1. Upgrade to every release as it comes out. This means adopting the latest version of Java every six months. The benefit is that you'll get new features as soon as they're available, but this approach will probably only suit those who are used to upgrading their technology stack this quickly.
2. Upgrade to just the long-term support releases. This is a more familiar cadence for us Java developers. This gives us the downside of a Big Bang release every three years, but we have more time to evaluate the risks of such an upgrade.
There's a potential middle ground here: use the LTS release in production, but make sure your application is running against each six-month release in CI. Doing this should minimize the risk of a big bang upgrade while maintaining the required stability in production.
Oracle doesn't want to support every release for three (or more) years the way they used to support the previous releases. This would be a huge cost to them.
There is a caveat to these long-term support releases. Oracle's position is that if you want support and updates for three years, you should be prepared to pay for them. So, if you want to use an LTS and get updates for three years, you will need to pay Oracle for their commercial JDK.
However, Oracle recognizes that not everyone wants to do this and that many people want to work in an open-source friendly way, so they now have two versions of their JDK (both functionally the same) with two different licenses. They have their commercial JDK, which is free to use in development and testing but you need to pay to use it in production; and they have a zero-cost OpenJDK build. The latter has an open-source GPLv2+CPE license, but will only be updated within six months of this release lifespan.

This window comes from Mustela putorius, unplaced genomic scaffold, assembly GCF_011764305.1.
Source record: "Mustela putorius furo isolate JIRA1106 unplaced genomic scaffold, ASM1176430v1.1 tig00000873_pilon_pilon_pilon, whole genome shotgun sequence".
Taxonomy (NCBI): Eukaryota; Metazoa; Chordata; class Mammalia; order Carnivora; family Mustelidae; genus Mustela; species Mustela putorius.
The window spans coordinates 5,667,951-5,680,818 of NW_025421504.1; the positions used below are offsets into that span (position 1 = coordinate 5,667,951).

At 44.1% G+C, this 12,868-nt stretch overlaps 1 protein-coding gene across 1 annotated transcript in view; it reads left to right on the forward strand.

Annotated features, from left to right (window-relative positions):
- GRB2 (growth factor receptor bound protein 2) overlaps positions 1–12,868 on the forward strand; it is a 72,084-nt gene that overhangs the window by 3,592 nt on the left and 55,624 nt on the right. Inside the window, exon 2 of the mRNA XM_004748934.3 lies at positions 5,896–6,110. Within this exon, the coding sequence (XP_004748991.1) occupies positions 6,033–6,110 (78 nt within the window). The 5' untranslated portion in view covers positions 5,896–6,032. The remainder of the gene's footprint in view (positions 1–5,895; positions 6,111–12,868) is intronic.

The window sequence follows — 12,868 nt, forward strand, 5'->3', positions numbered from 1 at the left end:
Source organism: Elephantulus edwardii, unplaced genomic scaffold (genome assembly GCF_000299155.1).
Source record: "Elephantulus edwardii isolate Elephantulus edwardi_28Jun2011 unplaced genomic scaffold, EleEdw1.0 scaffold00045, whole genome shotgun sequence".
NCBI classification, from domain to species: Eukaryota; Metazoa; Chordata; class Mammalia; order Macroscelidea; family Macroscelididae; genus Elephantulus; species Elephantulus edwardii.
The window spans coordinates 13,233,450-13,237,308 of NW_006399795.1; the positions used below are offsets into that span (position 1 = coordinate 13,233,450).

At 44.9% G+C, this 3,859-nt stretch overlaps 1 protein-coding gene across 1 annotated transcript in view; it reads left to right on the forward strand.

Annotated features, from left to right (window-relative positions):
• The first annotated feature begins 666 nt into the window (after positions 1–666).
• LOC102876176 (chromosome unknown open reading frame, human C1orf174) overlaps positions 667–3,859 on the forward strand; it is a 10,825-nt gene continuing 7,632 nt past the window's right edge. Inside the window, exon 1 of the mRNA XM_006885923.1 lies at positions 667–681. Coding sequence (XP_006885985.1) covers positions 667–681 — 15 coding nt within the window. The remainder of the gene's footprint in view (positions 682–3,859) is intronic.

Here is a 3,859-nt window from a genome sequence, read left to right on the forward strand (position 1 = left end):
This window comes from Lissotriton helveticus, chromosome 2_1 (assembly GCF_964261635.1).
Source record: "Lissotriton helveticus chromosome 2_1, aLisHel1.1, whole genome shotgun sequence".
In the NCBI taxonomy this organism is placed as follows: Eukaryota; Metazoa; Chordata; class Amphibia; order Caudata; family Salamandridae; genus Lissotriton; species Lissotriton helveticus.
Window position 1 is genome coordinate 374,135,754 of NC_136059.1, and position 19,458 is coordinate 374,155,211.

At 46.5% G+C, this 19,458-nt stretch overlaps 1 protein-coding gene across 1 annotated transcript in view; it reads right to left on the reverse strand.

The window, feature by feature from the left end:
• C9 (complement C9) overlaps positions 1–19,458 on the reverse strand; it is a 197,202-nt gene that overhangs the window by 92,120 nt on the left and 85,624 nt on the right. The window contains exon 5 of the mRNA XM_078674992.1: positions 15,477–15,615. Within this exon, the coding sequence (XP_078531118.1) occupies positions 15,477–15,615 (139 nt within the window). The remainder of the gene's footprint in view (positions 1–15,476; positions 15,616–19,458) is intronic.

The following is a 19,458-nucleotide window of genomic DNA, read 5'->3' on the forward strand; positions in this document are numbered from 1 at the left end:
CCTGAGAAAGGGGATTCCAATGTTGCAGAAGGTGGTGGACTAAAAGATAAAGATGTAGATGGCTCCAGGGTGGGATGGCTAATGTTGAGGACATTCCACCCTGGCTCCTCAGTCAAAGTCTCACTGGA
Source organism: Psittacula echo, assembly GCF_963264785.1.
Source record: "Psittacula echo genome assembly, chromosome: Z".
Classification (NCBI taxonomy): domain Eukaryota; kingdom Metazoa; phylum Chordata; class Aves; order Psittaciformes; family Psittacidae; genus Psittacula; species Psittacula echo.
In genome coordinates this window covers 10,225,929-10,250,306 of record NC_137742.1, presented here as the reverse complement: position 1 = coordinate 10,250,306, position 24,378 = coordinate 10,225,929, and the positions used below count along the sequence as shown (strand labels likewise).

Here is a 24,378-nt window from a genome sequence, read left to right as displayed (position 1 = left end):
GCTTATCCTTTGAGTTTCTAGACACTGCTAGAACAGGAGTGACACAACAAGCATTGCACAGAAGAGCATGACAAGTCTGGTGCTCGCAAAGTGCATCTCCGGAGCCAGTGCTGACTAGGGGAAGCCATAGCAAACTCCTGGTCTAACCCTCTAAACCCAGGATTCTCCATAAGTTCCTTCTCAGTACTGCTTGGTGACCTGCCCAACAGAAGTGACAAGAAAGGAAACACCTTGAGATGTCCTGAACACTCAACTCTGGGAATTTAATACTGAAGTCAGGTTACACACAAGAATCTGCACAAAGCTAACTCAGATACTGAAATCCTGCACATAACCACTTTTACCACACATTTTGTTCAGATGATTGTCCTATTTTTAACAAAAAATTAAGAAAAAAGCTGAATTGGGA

In a continuous delivery world, it makes sense for our language to evolve much faster than every three years.
This is actually good from a competition point of view. Oracle has contributed everything from their JDK back to OpenJDK, even the features that used to be commercial features like Java Flight Recorder and Java Mission Control. So, any JDK built from OpenJDK, which is pretty much everyone's JDK, will have all the features you're used to using, and maybe even some you haven't used before.
There are plenty of other vendors offering JDKs. Many are free, some will be updated or supported for different lengths of time from the Oracle JDKs. This document lists these different options, separating those that are free to download and use from those that have a commercial model. If this all seems a little overwhelming, a good starting point is to download your OpenJDK build from AdoptOpenJDK. This JDK is compatible with the Oracle JDK, you can get builds for the major operating systems and platforms, you can choose from two different JVMs (Hotspot and OpenJ9), they have committed to providing builds for the LTS releases for at least 4 years, and you have the option to purchase commercial support.
Since this topic can be quite complex, I highly recommend reading the Java Is Still Free document produced by the Java Champions for more in-depth information.
Lots of things have changed since Java 8's release: we get releases every six months; the licensing, update, and support models have changed; and where we get our JDK from may have changed. On top of that, there were language changes, including the major changes that went into Java 9.
While all of these changes may seem daunting, their goal is to provide high quality, frequent, and predictable updates to one of the most popular languages in the world, in a way that is sustainable to those who work on and support the language.
It's worth understanding the impact these changes may have on your application and organization, because working out how to embrace them will ultimately allow you to make use of the improvements that have already gone into the language since Java 8, and will continue to evolve and improve the language every six months.